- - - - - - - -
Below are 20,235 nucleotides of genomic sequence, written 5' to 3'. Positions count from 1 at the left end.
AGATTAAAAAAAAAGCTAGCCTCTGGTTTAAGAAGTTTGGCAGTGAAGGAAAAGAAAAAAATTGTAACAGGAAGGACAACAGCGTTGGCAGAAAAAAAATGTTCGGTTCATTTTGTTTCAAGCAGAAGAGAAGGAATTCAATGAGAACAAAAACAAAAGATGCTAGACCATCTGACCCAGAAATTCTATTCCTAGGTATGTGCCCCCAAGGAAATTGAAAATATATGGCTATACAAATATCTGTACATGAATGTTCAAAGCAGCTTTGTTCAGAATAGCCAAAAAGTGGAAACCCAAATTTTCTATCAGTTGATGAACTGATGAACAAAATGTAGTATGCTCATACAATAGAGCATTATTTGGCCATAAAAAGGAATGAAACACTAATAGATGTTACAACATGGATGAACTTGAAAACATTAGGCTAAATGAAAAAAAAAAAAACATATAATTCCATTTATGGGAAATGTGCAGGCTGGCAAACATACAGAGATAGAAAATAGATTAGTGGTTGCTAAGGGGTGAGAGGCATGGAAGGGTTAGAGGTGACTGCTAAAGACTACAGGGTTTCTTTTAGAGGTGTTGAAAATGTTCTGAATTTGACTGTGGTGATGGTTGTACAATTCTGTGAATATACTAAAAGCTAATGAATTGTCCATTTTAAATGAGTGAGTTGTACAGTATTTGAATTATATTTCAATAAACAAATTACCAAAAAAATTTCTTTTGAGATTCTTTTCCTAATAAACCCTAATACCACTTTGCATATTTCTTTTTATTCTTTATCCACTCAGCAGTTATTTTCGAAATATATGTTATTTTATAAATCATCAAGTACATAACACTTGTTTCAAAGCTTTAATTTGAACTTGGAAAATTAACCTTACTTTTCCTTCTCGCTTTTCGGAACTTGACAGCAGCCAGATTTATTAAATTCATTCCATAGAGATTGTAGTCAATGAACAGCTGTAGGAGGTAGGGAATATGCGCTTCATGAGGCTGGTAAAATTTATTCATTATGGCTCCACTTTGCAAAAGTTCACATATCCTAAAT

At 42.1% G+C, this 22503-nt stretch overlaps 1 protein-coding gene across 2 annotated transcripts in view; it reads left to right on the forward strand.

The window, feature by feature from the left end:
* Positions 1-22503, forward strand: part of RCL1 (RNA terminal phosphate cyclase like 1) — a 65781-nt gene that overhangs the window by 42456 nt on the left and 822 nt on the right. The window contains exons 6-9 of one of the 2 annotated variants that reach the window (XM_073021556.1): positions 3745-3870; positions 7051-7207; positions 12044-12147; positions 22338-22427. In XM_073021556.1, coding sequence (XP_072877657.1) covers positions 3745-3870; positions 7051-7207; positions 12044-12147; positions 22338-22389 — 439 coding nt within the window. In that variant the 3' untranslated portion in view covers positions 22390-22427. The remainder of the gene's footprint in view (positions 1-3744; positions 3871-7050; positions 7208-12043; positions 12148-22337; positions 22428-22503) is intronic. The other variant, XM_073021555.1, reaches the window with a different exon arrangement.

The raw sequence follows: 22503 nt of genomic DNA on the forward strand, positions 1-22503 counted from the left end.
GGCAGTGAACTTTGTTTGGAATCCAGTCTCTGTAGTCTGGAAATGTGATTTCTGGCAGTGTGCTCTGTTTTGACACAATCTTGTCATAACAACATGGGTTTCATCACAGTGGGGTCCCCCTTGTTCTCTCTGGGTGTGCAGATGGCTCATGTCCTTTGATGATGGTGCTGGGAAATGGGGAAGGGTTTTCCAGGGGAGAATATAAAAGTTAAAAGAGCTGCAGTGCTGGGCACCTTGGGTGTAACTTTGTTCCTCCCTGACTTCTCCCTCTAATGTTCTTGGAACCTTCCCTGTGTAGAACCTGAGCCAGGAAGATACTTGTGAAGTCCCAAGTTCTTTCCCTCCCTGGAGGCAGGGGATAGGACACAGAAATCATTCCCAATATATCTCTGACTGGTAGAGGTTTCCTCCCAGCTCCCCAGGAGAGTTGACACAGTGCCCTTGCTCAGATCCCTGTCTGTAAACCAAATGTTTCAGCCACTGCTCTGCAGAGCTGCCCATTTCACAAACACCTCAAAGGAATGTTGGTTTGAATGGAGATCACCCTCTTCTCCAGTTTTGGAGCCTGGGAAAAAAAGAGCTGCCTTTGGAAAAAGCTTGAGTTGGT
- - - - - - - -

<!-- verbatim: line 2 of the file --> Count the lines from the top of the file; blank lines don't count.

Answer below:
AGATTAAAAAAAAAGCTAGCCTCTGGTTTAAGAAGTTTGGCAGTGAAGGAAAAGAAAAAAATTGTAACAGGAAGGACAACAGCGTTGGCAGAAAAAAAATGTTCGGTTCATTTTGTTTCAAGCAGAAGAGAAGGAATTCAATGAGAACAAAAACAAAAGATGCTAGACCATCTGACCCAGAAATTCTATTCCTAGGTATGTGCCCCCAAGGAAATTGAAAATATATGGCTATACAAATATCTGTACATGAATGTTCAAAGCAGCTTTGTTCAGAATAGCCAAAAAGTGGAAACCCAAATTTTCTATCAGTTGATGAACTGATGAACAAAATGTAGTATGCTCATACAATAGAGCATTATTTGGCCATAAAAAGGAATGAAACACTAATAGATGTTACAACATGGATGAACTTGAAAACATTAGGCTAAATGAAAAAAAAAAAAACATATAATTCCATTTATGGGAAATGTGCAGGCTGGCAAACATACAGAGATAGAAAATAGATTAGTGGTTGCTAAGGGGTGAGAGGCATGGAAGGGTTAGAGGTGACTGCTAAAGACTACAGGGTTTCTTTTAGAGGTGTTGAAAATGTTCTGAATTTGACTGTGGTGATGGTTGTACAATTCTGTGAATATACTAAAAGCTAATGAATTGTCCATTTTAAATGAGTGAGTTGTACAGTATTTGAATTATATTTCAATAAACAAATTACCAAAAAAATTTCTTTTGAGATTCTTTTCCTAATAAACCCTAATACCACTTTGCATATTTCTTTTTATTCTTTATCCACTCAGCAGTTATTTTCGAAATATATGTTATTTTATAAATCATCAAGTACATAACACTTGTTTCAAAGCTTTAATTTGAACTTGGAAAATTAACCTTACTTTTCCTTCTCGCTTTTCGGAACTTGACAGCAGCCAGATTTATTAAATTCATTCCATAGAGATTGTAGTCAATGAACAGCTGTAGGAGGTAGGGAATATGCGCTTCATGAGGCTGGTAAAATTTATTCATTATGGCTCCACTTTGCAAAAGTTCACATATCCTAAAT